Oregon running back Thomas Tyner’s decision to leave football and focus on his art and designs studies went somewhat overshadowed by USC athletic director Pat Haden stepping down. But the talented and unfortunately snake-bit Tyner deserves center stage one last time for a career in which he so often, willingly played a supporting role.
The Oregon football program issued a brief statement via the university’s official athletic site, citing health. Tyner missed the duration of last season due to a shoulder injury requiring surgery.
The former 5-star recruit’s career may have ended prematurely, but Thomas Tyner made history in his brief run. His 10-touchdown game at Aloha High School will forever live in prep football and recruiting lore.
Tyner showed the flashes of 5-star brilliance in an impressive freshman season. However, the arrival of another ballyhooed prospect a year later, Royce Freeman, forced Thomas Tyner into the background of a potential star-turn sophomore season.
As the bruising ball-carrier Freeman bullied his way into the spotlight in 2014, I asked Mark Helfrich about Oregon balancing its rushing attack between two such capable players. Helfrich commended both for their willingness to sacrifice individual glory for team success.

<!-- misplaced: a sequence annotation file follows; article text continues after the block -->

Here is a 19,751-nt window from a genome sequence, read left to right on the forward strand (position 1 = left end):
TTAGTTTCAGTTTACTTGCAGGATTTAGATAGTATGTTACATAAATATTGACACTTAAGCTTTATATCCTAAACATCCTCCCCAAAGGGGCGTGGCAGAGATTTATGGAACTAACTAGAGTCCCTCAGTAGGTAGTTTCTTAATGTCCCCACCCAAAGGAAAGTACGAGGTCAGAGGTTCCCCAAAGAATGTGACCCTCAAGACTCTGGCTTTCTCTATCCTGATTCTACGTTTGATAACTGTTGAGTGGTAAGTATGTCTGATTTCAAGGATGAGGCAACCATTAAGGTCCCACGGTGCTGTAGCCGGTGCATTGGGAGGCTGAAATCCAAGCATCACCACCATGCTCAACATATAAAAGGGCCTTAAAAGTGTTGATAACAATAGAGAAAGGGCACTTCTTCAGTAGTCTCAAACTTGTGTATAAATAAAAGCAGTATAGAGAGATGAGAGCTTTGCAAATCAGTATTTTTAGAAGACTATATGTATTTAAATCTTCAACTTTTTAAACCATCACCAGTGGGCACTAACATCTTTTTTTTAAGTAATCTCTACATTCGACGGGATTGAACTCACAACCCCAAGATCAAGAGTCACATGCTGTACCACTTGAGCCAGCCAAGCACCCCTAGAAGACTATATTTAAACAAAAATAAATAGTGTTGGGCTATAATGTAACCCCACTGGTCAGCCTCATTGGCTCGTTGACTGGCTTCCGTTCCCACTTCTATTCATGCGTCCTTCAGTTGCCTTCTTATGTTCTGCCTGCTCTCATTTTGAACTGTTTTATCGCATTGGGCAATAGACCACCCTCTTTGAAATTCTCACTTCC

Their selflessness paid off with a Pac-12 championship and the first-ever College Football Playoff victory — another piece of football history no one can take from Thomas Tyner, and which he himself was integral in making happen.
Tyner played arguably the best individual game of his Oregon career in the Ducks’ 59-20, Rose Bowl deconstruction of Florida State. He went for 124 yards on just 13 carries and scored a pair of touchdowns.
“A healthy Thomas helps everybody out,” Helfrich said following the Rose Bowl, via ASAPSports.com. “It helps Marcus [Mariota]. It helps Royce. It helps Byron [Marshall] be truly versatile and not have to lean one way or the other as far as a game plan approach. We were very excited when we thought‑‑ we talked kind of during the Bowl prep he was having a great last couple weeks. He’s had a couple of hard‑nosed, tough runs going against the defense quite a bit, and there were a couple of good little battles in there.”
It’s a shame Oregon won’t get that healthy Tyner back next fall to help Freeman, Darren Carrington, or whomever assumes quarterbacking duties. Should the enduring legacy of his career be running circles around the Seminoles, however, that’s a helluva way to make an exit.